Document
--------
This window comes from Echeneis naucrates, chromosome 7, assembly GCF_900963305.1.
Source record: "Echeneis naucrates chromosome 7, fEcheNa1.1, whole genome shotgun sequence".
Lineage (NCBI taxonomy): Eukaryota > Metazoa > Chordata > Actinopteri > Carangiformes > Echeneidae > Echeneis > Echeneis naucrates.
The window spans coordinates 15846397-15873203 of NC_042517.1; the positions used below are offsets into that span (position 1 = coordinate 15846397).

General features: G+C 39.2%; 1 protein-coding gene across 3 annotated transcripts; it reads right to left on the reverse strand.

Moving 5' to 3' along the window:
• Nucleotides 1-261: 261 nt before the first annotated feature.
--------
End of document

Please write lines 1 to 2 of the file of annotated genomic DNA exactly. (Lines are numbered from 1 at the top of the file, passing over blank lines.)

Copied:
This window comes from Echeneis naucrates, chromosome 7, assembly GCF_900963305.1.
Source record: "Echeneis naucrates chromosome 7, fEcheNa1.1, whole genome shotgun sequence".